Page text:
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Hydrological Sciences

Science as Type II Fun

Science as Type II Fun

Autumn had finally arrived – the weather had cooled down enough to start rock climbing outside again in southern Arizona. I was working on scaling a mountain’s cliff face tall enough to be a skyscraper with nearly 15 fellow scientists climbing routes around me. My palms were sweaty with nerves and my muscles were starting to get tired. I questioned what possessed me to climb this huge rock. And I wasn’t alone! There were over a dozen scientists around me complaining about how gravity felt particularly heavy that day. When I finally reached the top and rappel down, it’s all worth it. It’s Type II fun – challenging, but fun in retrospect. After some reflection, I realized that, like endurance sports, sometimes doing science is also Type II fun.

This comparison didn’t quite set in until I started training for another endurance sport – ultrarunning. When I told non-scientist friends and family that I would be running a 5 km race, they would respond, “That’s great! Have fun!” Then, I caught the bug of running long distances. When I said I was training for a 60 km race, they’d ask in a mix of disbelief and mild revulsion, “Why? We’re proud, but that seems hard.” But, really, when I decided to go my Ph.D., the conversation was similar.

My non-scientist friends were right about rock climbing and ultrarunning – it’s hard. I’ve collided with the ground and the rock wall more times than I want to admit to anyone. While, I only needed to get stitches once, I have finished every run and climb more energized than when I started.

They were also right about working in science. At times, it has been hard – but incredibly rewarding. I spent 3 months trying to make a set of sensors that could send and receive compression waves in soil and withstand being spun at 80 m/s2 for an experiment. One day, I finally got them to work and was able to run my 8-hour experiment. The research team cheered and celebrated the success. Long hours of problem solving had finally paid off and, with the benefit of hindsight, I’d probably do it again.

While thinking about this writing this article, I realized that a significant fraction of my colleagues does endurance sports. I asked why they run, climb, swim, cycle…

One said that she jokes that we’re all masochistic, but that the harder the climbing route, the stronger the feeling of accomplishment. It keeps her going back. In her research, she’s developing a complex biochemical numerical model. This work requires a challenging and mundane debugging effort but knows that it is worth it when it all works.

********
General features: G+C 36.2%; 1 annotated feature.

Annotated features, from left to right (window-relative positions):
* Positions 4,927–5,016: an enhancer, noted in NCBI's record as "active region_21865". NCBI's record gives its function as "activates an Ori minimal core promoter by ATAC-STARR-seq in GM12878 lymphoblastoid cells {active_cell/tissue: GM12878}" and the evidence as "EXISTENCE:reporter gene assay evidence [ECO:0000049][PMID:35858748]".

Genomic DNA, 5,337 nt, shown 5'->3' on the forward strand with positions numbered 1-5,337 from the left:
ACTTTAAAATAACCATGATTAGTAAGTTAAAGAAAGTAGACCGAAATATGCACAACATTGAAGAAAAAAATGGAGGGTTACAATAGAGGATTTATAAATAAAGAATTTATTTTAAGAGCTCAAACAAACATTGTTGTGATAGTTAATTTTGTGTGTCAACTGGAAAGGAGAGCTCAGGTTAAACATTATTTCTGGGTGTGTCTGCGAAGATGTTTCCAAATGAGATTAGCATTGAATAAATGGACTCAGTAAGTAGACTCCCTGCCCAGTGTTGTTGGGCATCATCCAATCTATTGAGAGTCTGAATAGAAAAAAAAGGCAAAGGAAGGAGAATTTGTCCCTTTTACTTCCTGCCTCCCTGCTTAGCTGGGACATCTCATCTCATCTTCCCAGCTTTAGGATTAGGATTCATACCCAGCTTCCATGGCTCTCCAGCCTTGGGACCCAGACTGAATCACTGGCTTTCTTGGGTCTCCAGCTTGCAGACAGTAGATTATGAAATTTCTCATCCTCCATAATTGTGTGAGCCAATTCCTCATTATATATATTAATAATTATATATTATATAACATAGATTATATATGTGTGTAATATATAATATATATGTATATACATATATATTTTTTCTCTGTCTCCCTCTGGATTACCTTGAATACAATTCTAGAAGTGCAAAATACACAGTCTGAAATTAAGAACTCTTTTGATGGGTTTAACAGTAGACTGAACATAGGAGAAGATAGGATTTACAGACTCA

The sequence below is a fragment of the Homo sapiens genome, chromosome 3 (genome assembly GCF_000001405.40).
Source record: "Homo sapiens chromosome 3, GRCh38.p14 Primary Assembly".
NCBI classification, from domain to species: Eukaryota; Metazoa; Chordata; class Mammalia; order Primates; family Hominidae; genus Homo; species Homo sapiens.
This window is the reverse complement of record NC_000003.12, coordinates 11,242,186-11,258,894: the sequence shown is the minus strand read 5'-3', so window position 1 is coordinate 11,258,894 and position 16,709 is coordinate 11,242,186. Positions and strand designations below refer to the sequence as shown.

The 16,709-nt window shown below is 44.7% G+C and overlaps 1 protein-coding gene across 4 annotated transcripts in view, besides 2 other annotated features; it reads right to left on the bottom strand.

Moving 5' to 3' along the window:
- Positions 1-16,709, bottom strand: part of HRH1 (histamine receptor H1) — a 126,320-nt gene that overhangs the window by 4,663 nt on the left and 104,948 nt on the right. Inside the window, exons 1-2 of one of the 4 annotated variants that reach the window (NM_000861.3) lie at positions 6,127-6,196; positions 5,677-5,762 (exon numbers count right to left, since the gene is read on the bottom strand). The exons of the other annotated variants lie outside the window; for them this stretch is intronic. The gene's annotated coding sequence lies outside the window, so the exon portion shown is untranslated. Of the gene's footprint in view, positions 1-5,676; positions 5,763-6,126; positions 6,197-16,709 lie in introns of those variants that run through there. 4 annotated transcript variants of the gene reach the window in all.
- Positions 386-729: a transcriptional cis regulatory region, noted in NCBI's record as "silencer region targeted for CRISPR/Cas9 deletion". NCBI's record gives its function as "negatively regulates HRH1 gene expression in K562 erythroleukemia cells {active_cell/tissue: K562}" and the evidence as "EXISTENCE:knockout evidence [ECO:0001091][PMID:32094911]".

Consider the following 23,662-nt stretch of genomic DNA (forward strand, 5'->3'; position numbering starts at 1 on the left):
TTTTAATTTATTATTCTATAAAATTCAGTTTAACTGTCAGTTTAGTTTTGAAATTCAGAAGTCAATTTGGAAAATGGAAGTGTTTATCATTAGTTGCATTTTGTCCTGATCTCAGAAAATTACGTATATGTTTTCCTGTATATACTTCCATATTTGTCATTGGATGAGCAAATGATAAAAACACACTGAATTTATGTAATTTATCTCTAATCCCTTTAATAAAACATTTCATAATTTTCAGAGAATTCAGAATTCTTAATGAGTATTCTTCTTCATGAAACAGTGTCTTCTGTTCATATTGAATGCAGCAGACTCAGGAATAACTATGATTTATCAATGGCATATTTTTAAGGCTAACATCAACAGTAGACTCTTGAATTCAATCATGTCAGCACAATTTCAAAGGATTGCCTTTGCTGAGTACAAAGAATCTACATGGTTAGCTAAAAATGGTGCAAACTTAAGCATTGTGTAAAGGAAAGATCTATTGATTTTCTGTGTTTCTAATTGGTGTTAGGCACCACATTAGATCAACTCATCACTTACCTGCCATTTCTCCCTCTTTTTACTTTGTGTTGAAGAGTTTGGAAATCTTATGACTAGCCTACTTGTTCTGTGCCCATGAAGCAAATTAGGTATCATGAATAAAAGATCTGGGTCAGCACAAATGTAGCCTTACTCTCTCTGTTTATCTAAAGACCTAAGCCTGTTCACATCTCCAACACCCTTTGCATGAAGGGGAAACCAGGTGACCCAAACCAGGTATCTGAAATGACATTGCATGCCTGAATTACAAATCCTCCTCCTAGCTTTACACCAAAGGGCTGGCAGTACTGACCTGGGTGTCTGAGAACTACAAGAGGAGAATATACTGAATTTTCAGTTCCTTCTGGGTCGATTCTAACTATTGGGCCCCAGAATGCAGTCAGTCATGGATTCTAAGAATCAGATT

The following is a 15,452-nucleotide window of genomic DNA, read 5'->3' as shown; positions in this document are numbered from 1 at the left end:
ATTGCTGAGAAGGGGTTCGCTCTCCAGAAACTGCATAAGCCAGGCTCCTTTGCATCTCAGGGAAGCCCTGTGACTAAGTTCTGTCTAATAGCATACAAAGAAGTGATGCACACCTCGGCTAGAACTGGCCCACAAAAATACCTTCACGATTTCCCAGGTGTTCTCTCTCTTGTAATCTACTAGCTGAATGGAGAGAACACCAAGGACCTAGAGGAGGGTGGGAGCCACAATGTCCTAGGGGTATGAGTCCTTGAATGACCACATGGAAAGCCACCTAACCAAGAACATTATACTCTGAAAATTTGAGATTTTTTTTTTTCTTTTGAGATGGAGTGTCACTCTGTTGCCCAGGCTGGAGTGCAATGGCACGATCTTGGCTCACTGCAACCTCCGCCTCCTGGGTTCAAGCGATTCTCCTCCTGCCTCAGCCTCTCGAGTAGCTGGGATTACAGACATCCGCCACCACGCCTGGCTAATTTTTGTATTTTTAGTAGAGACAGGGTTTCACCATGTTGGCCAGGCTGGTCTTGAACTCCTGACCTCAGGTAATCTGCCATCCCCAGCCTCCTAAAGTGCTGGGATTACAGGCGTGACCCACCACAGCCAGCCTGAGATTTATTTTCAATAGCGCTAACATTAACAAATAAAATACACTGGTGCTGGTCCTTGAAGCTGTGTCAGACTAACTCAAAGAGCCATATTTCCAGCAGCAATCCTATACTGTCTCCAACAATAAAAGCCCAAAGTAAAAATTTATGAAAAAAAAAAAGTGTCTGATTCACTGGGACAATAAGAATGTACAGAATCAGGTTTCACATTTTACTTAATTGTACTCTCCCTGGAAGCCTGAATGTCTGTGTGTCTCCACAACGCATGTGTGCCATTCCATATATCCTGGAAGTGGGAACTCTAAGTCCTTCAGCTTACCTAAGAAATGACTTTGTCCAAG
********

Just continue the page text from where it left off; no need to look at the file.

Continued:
Another enjoys the challenge and sees each individual physical move in sport as working towards a problem. He compared this to every step of conducting research – each requiring focus and control.

Another endurance athlete scientist appreciates their sport because it gives them the opportunity to focus inward. Their success is dependent on their own performance and revel in the control and reward when they succeed. This diverges from the best science – which requires collaboration and a team. Also, science is sometimes Type I fun – or, enjoyable while it’s happening. Some of the best collaborations start at coffee breaks or out for drinks after the official conference programming has ended.

Sure, my sample size is small (n = 10), but I’m not the first to make the comparison between science and endurance sports. Both take perseverance, focus, and tenacity, but it’s all worth it and (Type II) fun in the end.

Caitlyn Hall (she/her) is a Ph.D. student at Arizona State University. Her current research focus is promoting sustainability and natural hazard resilience using bacteria to reduce damage from earthquake-induced liquefaction. She works with industry, community, and government leaders to develop best-fit technical and policy solutions to best-address a community’s challenges and values. Her other research focuses include controlled environment agriculture, sustainable use of resources for urban farming, and using biochemical methods to remediate oil-contaminated soil. For fun, Caitlyn spends her time rock climbing and trail running.

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This guest post was contributed by a scientist, student or a professional in the Earth, planetary or space sciences. The EGU blogs welcome guest contributions, so if you've got a great idea for a post or fancy trying your hand at science communication, please contact the blog editor or the EGU Communications Officer to pitch your idea.

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